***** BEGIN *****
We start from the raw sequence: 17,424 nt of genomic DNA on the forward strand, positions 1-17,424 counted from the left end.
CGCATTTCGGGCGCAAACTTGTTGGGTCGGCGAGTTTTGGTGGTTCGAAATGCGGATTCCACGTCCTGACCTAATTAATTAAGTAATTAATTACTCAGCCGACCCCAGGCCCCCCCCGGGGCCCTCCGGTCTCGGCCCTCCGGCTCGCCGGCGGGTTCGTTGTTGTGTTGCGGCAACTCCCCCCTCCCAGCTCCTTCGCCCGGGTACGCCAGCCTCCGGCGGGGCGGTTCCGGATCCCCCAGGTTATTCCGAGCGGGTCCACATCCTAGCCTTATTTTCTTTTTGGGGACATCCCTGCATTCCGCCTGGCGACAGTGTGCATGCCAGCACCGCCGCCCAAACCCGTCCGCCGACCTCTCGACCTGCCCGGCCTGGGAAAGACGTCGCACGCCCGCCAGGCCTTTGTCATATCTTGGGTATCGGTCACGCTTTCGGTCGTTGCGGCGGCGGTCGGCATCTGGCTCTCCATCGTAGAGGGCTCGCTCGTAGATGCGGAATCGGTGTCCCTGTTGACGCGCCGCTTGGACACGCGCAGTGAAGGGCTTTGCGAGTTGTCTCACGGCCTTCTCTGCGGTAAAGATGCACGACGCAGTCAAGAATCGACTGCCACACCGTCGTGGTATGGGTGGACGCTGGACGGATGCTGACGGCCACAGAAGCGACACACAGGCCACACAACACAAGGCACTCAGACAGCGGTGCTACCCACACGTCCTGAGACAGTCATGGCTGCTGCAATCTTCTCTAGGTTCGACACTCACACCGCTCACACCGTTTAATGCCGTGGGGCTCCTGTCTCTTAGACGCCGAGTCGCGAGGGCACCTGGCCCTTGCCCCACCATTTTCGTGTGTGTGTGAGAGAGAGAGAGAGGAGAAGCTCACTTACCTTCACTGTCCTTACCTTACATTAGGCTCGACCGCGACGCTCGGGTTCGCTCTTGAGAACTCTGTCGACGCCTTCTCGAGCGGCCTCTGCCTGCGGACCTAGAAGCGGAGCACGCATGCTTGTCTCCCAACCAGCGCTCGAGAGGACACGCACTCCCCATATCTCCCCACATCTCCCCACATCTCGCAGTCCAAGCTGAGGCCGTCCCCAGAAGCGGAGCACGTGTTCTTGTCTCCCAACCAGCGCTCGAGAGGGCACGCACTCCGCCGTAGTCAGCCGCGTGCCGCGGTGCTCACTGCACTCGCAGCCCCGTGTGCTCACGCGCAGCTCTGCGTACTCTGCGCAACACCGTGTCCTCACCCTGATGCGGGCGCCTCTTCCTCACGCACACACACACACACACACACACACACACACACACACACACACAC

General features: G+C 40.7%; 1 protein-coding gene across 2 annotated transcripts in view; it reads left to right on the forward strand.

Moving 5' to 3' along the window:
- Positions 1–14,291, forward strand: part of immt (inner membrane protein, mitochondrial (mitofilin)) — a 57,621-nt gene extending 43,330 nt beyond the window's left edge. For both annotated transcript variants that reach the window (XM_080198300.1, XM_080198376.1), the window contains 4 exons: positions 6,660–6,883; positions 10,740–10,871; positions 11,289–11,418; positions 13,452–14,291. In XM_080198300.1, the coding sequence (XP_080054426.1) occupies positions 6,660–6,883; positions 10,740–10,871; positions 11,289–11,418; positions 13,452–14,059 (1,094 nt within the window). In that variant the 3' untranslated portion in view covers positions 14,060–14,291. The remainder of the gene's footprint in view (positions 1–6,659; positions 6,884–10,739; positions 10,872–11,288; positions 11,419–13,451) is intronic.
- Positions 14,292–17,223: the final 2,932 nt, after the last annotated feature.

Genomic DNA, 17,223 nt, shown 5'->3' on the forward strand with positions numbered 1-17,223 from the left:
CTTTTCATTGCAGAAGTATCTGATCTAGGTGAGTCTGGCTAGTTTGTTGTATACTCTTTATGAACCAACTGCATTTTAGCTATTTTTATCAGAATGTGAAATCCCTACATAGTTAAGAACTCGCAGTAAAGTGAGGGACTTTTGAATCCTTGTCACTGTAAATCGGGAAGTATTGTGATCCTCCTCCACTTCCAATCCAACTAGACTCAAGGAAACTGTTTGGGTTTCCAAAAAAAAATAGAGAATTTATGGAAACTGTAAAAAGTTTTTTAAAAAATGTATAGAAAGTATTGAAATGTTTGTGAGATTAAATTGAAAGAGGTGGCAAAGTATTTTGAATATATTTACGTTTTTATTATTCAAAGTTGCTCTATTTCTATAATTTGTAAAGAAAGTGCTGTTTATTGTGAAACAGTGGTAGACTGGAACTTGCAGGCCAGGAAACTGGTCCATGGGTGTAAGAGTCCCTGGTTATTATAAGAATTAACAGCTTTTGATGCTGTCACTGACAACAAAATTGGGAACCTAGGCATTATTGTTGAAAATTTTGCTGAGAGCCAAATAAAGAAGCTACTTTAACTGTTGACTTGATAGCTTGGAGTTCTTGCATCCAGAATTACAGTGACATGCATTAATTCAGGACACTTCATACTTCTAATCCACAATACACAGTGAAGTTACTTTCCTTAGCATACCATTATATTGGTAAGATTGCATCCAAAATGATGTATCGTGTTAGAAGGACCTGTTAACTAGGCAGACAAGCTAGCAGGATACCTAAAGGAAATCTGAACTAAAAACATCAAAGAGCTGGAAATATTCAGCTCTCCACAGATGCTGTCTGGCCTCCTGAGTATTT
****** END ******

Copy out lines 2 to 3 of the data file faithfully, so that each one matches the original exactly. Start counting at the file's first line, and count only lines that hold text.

CGCATTTCGGGCGCAAACTTGTTGGGTCGGCGAGTTTTGGTGGTTCGAAATGCGGATTCCACGTCCTGACCTAATTAATTAAGTAATTAATTACTCAGCCGACCCCAGGCCCCCCCCGGGGCCCTCCGGTCTCGGCCCTCCGGCTCGCCGGCGGGTTCGTTGTTGTGTTGCGGCAACTCCCCCCTCCCAGCTCCTTCGCCCGGGTACGCCAGCCTCCGGCGGGGCGGTTCCGGATCCCCCAGGTTATTCCGAGCGGGTCCACATCCTAGCCTTATTTTCTTTTTGGGGACATCCCTGCATTCCGCCTGGCGACAGTGTGCATGCCAGCACCGCCGCCCAAACCCGTCCGCCGACCTCTCGACCTGCCCGGCCTGGGAAAGACGTCGCACGCCCGCCAGGCCTTTGTCATATCTTGGGTATCGGTCACGCTTTCGGTCGTTGCGGCGGCGGTCGGCATCTGGCTCTCCATCGTAGAGGGCTCGCTCGTAGATGCGGAATCGGTGTCCCTGTTGACGCGCCGCTTGGACACGCGCAGTGAAGGGCTTTGCGAGTTGTCTCACGGCCTTCTCTGCGGTAAAGATGCACGACGCAGTCAAGAATCGACTGCCACACCGTCGTGGTATGGGTGGACGCTGGACGGATGCTGACGGCCACAGAAGCGACACACAGGCCACACAACACAAGGCACTCAGACAGCGGTGCTACCCACACGTCCTGAGACAGTCATGGCTGCTGCAATCTTCTCTAGGTTCGACACTCACACCGCTCACACCGTTTAATGCCGTGGGGCTCCTGTCTCTTAGACGCCGAGTCGCGAGGGCACCTGGCCCTTGCCCCACCATTTTCGTGTGTGTGTGAGAGAGAGAGAGAGGAGAAGCTCACTTACCTTCACTGTCCTTACCTTACATTAGGCTCGACCGCGACGCTCGGGTTCGCTCTTGAGAACTCTGTCGACGCCTTCTCGAGCGGCCTCTGCCTGCGGACCTAGAAGCGGAGCACGCATGCTTGTCTCCCAACCAGCGCTCGAGAGGACACGCACTCCCCATATCTCCCCACATCTCCCCACATCTCGCAGTCCAAGCTGAGGCCGTCCCCAGAAGCGGAGCACGTGTTCTTGTCTCCCAACCAGCGCTCGAGAGGGCACGCACTCCGCCGTAGTCAGCCGCGTGCCGCGGTGCTCACTGCACTCGCAGCCCCGTGTGCTCACGCGCAGCTCTGCGTACTCTGCGCAACACCGTGTCCTCACCCTGATGCGGGCGCCTCTTCCTCACGCACACACACACACACACACACACACACACACACACACACACACAC

General features: G+C 40.7%; 1 protein-coding gene across 2 annotated transcripts in view; it reads left to right on the forward strand.